July 2, 2015 / 6:03 PM / in 3 years

Afghan 'hero soldier' of parliament attack arrested in traffic death

KABUL (Reuters) - An Afghan soldier hailed as a hero for defending parliament from a Taliban assault has been arrested after a fatal traffic accident in Kabul involving a car he had been given as a reward, the Ministry of Interior said on Thursday.

Essa Khan, 24, an Afghan soldier speaks during an interview at the Afghan Parliament entrance gate in Kabul, Afghanistan June 23, 2015. REUTERS/Mohammad Ismail

Essa Khan became an overnight sensation in Afghanistan after he shot Taliban gunmen trying to enter parliament on June 22 following a car bomb outside the complex in an attack that killed a woman and a child.

His face was plastered on posters and billboards in Kabul as Afghans eagerly embraced a rare bit of good news for the national armed forces struggling against the insurgency this year without backup from U.S. air strikes.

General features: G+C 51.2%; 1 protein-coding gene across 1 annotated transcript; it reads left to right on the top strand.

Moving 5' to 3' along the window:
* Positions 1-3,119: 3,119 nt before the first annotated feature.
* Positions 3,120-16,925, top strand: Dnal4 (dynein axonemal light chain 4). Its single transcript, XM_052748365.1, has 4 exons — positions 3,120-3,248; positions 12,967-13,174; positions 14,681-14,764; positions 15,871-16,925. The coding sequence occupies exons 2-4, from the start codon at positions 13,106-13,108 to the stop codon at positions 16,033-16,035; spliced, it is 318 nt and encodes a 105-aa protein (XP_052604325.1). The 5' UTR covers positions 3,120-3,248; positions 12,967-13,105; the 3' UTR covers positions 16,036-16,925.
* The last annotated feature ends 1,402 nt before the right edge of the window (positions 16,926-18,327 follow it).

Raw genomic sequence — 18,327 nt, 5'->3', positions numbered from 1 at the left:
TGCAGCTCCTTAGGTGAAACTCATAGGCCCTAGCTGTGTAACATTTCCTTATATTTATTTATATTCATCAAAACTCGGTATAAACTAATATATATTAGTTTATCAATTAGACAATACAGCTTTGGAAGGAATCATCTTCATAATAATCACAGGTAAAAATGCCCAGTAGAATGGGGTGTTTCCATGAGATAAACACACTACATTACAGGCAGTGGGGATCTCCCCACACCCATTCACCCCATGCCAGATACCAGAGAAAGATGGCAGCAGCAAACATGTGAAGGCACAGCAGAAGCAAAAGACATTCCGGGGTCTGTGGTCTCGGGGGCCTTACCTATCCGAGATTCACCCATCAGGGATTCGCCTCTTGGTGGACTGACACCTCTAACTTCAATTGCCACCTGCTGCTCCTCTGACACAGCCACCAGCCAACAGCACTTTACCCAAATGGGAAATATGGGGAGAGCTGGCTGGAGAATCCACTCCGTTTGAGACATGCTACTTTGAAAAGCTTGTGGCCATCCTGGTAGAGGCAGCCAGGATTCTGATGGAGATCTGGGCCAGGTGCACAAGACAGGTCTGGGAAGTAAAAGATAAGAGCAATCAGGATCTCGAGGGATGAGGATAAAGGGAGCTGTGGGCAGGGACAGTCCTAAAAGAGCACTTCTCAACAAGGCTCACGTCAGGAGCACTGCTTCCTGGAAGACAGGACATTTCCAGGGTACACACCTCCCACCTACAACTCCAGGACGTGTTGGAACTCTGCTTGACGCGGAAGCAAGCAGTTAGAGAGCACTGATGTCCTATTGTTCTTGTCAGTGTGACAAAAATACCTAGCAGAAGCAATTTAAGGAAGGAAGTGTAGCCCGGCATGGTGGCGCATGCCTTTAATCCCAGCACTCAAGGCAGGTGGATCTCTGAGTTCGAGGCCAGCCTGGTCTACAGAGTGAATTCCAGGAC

The 28-year-old drew praise from President Ashraf Ghani, who called him a “brave son of this nation” and handed him the keys to a new apartment as a reward.

However, just 10 days after the attack on parliament, Khan was in police custody as a result of a fatal crash in Kabul.

“Essa Khan has been involved in an unfortunate traffic accident in which one civilian lost his life,” ministry spokesman Sediq Sediqqi told Reuters. “Police are investigating the case and Essa Khan is in police custody.”

He said initial reports were that Khan was at the wheel of the vehicle, which was a gift from First Vice President Abdul Rashid Dostum, an influential former warlord and anti-Taliban fighter, also in recognition of his bravery.

The military was not immediately available for comment on behalf of the soldier, and details of any legal representatives for him were not immediately available.

The Taliban has made territorial gains and launched a series of deadly attacks across the country since announcing a summer offensive, leaving Afghan forces facing their biggest test since NATO combat troops withdrew from the country at the end of 2014.

Writing by Kay Johnson; Editing by Alison Williams

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